Ron Slomowicz: I was kind of surprised when I saw the line-ups this year that you and Josh were DJing together. How did that come about?
Dave Dresden: Sometime last summer Josh and I, completely and independently of each other, reached out to each other. He sent me an eMail asking me a question, and I answered it. And then a week later, I had been thinking about him and just seeing so much positive feedback still on our music on the internet, on Facebook, Twitter and different message boards, it just dawned on me that the interest for both of us is Gabriel & Dresden; so I contacted him. I said, “Want to do New Year’s?” and he said, “Absolutely”. So the next thing we know, we talked to both of our agents, said we’d like to do New Year’s and they got something together with Dave Dean at GIANT LA. So I went over to Amsterdam during ADE and sat down with him because I hadn’t seen him in two years. We just talked for hours about music and life. We were boys; we were together everyday for six years. It was like a marriage. It was just really cool to just sit down with him and play music again. That was just always our happy place. It was when we got to sit down and either do music or play music. So from there we were talking about some of the things that have happened in the industry since we broke up, like the meteoric rise of Deadmau5, and where maybe we could take this. I said to him, ”This is a different game now. The stakes are higher. And where we were when we left off, if we were in that spotlight now, that means a lot more than it did three years ago.” I think Josh got kind of excited about the prospects of G&D. We then, again, talked to our agents and said that maybe we should do more shows after the New Year’s show. So after New Year’s went off and it was really good, our agents started lining up shows for us. We’re doing WMC 2011; we’re doing San Francisco and Washington DC.
RS: If you guys are touring together, are you back in the studio working on music together also?
Dave Dresden: We have started to work on a remix for the next Andain album, which was a project we had started to work on in 2007. It was a song called ‘Promises’; which I’ve always loved. I said to Josh when I met him in Amsterdam that if we remix ‘Promises’ it would be all over. We’d have our fanbase back and it would also blow up Andain; so we’ve been working with each other via Skype on parts for the remix. He’ll give me a bassline. I’ll mix some drums. He’ll give me a synth and I’ll chop it up into a really cool rhythmic thing. It’s a new and different way for us to work.
RS: How is working with him now different than it was say three or four years ago? Do you have more of a creative input?
Dave Dresden: Well, I’ve become much more proficient in the technical side of production. Now, I can lay down ideas that I want to do technically and give Josh direction based on those ideas; which is a completely new way for us to work. Before it was,” I think we should do this, dude, I think we should do that.” He’d be playing a synth and I’d suggest maybe you should go to the minor key. But now it is totally different. I’m not just barking orders; I’m technically participating.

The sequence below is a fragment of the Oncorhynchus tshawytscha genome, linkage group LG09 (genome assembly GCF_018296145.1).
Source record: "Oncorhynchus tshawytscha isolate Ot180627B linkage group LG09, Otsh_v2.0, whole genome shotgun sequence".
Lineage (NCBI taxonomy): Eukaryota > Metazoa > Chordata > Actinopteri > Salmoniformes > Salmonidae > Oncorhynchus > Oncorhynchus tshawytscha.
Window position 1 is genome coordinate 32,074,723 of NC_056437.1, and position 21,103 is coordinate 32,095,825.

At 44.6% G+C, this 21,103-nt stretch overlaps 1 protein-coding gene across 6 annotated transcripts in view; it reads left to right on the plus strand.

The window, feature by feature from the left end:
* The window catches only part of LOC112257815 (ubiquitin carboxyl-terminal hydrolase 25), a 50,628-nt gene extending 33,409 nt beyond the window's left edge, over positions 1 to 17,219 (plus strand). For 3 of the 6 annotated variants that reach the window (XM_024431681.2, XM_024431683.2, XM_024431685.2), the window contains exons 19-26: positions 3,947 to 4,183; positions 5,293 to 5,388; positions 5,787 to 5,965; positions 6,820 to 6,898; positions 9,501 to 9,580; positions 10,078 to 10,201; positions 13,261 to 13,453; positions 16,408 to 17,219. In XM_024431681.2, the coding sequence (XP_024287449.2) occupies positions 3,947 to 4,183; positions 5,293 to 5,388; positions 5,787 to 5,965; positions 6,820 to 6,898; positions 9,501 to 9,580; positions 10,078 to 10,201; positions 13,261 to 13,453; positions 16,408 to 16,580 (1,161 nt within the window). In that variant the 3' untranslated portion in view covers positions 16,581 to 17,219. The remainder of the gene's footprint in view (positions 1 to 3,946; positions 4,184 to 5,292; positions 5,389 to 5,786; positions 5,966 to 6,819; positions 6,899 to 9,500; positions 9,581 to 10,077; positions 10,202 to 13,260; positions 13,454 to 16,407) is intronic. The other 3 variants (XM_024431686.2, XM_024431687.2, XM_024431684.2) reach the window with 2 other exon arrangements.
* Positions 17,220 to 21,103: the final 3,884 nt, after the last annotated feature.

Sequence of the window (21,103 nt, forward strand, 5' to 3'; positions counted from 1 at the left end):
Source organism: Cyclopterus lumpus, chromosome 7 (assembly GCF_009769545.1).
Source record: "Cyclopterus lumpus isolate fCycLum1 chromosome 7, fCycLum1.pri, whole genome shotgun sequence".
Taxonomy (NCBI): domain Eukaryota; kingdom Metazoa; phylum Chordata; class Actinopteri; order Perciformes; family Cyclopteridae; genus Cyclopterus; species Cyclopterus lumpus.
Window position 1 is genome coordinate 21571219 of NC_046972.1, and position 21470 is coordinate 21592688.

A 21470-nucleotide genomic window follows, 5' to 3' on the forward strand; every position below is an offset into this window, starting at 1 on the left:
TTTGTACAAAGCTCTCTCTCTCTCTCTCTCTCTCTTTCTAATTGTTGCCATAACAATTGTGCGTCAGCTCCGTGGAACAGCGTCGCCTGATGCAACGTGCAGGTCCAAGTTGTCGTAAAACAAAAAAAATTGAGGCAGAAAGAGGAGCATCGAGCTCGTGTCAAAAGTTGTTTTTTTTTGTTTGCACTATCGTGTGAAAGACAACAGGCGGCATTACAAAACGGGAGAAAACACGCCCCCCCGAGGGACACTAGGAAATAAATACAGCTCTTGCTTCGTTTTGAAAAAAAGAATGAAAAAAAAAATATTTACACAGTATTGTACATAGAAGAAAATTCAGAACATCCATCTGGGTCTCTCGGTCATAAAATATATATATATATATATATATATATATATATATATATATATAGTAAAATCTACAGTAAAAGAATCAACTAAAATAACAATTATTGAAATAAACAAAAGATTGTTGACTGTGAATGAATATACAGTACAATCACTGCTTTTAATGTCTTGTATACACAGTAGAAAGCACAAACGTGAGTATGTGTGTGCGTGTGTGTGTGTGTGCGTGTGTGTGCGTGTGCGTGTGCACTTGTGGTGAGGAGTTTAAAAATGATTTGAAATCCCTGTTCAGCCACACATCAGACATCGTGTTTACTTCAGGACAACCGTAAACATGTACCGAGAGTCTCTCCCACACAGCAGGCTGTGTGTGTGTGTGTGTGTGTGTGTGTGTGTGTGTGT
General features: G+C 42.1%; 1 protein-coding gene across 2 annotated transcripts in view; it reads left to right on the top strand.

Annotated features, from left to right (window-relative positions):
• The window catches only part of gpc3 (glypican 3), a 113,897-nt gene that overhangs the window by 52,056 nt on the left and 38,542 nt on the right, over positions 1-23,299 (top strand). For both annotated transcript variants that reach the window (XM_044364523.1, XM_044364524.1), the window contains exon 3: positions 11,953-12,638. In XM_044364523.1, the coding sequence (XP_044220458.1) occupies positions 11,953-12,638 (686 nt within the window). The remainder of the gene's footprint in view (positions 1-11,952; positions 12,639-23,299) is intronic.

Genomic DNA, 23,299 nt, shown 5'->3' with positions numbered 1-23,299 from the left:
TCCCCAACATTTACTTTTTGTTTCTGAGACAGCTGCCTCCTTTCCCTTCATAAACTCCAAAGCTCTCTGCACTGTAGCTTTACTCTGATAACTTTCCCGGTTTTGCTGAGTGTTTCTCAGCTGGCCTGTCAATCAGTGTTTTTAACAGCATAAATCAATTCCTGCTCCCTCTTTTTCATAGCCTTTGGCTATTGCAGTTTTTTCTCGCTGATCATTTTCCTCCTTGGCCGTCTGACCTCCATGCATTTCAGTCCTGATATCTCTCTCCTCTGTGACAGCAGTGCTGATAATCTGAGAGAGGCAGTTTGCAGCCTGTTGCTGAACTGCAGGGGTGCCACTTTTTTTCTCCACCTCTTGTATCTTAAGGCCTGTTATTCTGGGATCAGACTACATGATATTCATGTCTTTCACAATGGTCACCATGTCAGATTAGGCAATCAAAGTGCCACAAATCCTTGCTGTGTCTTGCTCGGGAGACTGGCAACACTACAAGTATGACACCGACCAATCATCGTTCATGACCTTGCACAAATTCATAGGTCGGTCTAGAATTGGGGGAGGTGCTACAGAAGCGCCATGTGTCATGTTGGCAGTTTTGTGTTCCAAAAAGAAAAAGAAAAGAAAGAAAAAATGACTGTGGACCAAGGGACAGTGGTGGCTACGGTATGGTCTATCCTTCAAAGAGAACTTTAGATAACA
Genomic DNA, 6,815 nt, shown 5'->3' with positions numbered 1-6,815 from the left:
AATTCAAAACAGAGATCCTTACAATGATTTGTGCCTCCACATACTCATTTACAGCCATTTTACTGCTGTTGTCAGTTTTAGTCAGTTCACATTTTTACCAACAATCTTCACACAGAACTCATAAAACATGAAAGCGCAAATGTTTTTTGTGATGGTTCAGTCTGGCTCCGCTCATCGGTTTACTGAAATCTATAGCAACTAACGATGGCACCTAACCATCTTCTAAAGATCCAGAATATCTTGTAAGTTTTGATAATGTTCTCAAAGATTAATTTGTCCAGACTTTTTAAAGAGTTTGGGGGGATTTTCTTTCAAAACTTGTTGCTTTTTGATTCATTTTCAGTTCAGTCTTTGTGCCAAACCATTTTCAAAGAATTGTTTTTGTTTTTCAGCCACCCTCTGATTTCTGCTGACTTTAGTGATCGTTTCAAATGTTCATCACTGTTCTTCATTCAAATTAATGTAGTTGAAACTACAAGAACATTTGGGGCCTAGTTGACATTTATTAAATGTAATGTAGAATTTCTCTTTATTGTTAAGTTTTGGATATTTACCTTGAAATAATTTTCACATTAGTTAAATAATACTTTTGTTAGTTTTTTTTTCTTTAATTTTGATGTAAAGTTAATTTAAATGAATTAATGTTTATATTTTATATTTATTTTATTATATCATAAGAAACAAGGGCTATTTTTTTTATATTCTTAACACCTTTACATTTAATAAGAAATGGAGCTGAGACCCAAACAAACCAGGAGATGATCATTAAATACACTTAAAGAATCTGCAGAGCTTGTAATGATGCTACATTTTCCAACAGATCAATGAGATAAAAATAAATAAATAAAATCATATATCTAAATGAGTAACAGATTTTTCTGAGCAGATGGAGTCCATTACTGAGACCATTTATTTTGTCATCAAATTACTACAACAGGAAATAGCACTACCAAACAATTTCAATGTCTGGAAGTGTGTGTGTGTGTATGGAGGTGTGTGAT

RS: The time apart, how has your sound changed, how has his sound changed, and how has that affected the new Gabriel & Dresden sound?
Dave Dresden: In the time apart, my sound got a little House-y, his got more Techno, and the genre that we were really known for was Trance. I think that one of the things we brought to Trance is that we lowered the tempos. So now I think it is really cool that we can make Trance/ House hybrid songs and people can make sense of it. Before we were just weird guys floating out in the ionosphere of dance music. They’re not Tech-House. They’re not Trance. They’re not House. They’re not Breaks. What are they? Oh, they’re Gabriel & Dresden. Now there is a place for us.
RS: In the Beatport world, where everything is so gentrified, do you thing the Gabriel & Dresden sound is going to lend itself to one category, or are you going to have a more blending of the categories?
Dave Dresden: It’ll be interesting to see how they categorize the music that we make. Right now, sitting here, I can’t tell you what that’s going to be. I can tell you that the Andain’s music that we’re doing is kind of Tech-House, Electro House, maybe even a little bit of Trance. That’s just because Andain is a really well known Trance artist, so we have to go there somewhat. Remember the golden rule; don’t forget your fans.
RS: Speaking about your fans, one record that you’re really well known for in the commercial world is the Motorcycle track. I’ve always wanted to ask you, when you did that song did you have any idea that it would become the monster that it was?
Dave Dresden: Well, I’ll tell you what, when we were tracking the vocals, we wrote the song and tracked the vocals on the same day, and I don’t think that I’d have ever been more excited about any track. Josh and I, when we started working, every time we worked, I got excited, really excited. When we did Southern Sun, I was like, “Dude this is fantastic, this is amazing.” It was really just another day in the office, but there was something different about working on that song and it translated because it became such a global sensation.